The Freedom From Religion Foundation has issued a $2,000 reward for information on who vandalized its anti-nativity scene display at a city park in Arlington Heights, Illinois.
"It seems there is no peace, good will to all in Arlington Heights," said FFRF Co-President Dan Barker. "This is not just a heckler's veto, it's an attack on free speech in a public forum that is supposed to be open to all. This vandalism says the park belongs only to Christians — everyone else is an outsider."
The display apparently featured a solstice sign, as well as a large "A" for atheism light display. A metal sign depicting a "nativity" Bill of Rights scene celebrating the freethought point of view was also vandalized. more >>
American Atheists President David Silverman has said that his group's holiday billboards this year, with a message to "skip church" this Christmas, are aimed at atheists who are living with theists in mixed families and are under pressure to participate in religious activities.
"That little girl on the billboard symbolizes the atheists who go along to get along, attending and possibly tithing a church that preaches a religion in which they don't believe, for no other reason than habit or familial pressure," Silverman told The Christian Post in an email on Thursday.
"We are using these billboards to spur intra-family communication, because we believe the communication is desperately needed," he asserted. more >>
While evangelical leader and founder of the Samaritan's Purse humanitarian organization Rev. Franklin Graham is claiming that America is waging a "war on Christmas," a Christian advocacy group has sent legal memos to over 13,000 U.S. school districts reminding administrators that freedom of Christmas expression is constitutional.
Graham, the 62-year-old son of world-famous evangelical Billy Graham, wrote in the December issue of the Billy Graham Evangelical Association's Decision Magazine that over "the last few decades" social culture in America has become increasingly intolerant toward Christianity, and the Christmas spirit, although millions of Americans celebrate the birth of Christ every year.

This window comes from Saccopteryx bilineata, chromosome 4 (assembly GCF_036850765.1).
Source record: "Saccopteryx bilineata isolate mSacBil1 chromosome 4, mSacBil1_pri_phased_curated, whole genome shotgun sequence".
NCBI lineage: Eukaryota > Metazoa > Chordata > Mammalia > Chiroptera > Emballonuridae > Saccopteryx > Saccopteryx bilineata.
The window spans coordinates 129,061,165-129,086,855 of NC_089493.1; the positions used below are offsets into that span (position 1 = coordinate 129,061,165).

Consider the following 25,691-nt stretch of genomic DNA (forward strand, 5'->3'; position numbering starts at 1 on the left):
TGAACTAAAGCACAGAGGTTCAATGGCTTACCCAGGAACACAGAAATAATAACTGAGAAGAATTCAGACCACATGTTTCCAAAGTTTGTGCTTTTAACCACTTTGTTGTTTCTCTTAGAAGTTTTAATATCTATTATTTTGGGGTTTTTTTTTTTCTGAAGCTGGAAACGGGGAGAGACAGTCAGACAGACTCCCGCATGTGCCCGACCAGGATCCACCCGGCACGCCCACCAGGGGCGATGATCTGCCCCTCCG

"Unfortunately, the United States in the last few decades has witnessed increased hostility toward the sacred nature of Christmas, erupting into what has become a blatant war on Christmas," Graham wrote. "That's because at its root and core, the war on Christmas isn't really about Christmas — it's about the Son of God. The war on Christmas is a war on Christ and His followers. It's the hatred of our culture for the exclusive claims that Christ made." more >>
Another Christmas season begins. Get ready to read the headlines of the new lawsuits by the "civil libertarians" ready to throw the baby-in-the-manger out with the bathwater. I remember years ago when somebody called the Christmas season, "The Advent of Controversy."
Why is Christmas such a big deal? Let's put it this way---why do groups like the ACLU, the Freedom From Religion Foundation, Americans United for Separation of Church and State invest time, money, and energy to fight any vestige of religious meaning to the holiday?
I remember what Christian commentator Janice Crouse, formerly with Concerned Women for America, told our listeners when I interviewed her for a TV special hosted by the late Dr. D. James Kennedy. The special was "What If Jesus Had Never Been Born?," based on our book. more >>
This Christmas season atheists are taking the Left's "War on Christmas" to new heights.
According to the American Atheists website, the billboard (see above picture) will feature a little girl in front of a Christmas tree writing a letter to Santa Claus that reads, "Dear Santa, All I want for Christmas is to skip church! I'm too old for fairy tales."
American Atheists' Christmas billboard campaigns are launched in Memphis, Nashville, St. Louis, and Fort Smith, Arkansas, according to the group. However, the group was not able to secure a billboard in Jackson, Mississippi. more >>
The American Humanist Association filed a legal complaint Monday against Hall County Schools in Gainesville, Georgia, for allegedly promoting Christianity and prayer during athletic events.
"This action challenges defendants' policy, practice, and custom of authorizing faculty, coaches and other school officials to lead and participate in prayer with students during school-sponsored activities, and their policy, practice, and custom of inserting biblical references into official football team documents and banners," read the complaint filed in U.S. District Court for the Northern District of Georgia.
"Defendants' policy, practice, and custom of permitting faculty and other school officials to lead and participate in prayer with students during school sponsored activities violates the Establishment Clause. … Defendants' policy, practice, and custom of including religious biblical references in official team documents and banners violates the Establishment Clause," it continues. more >>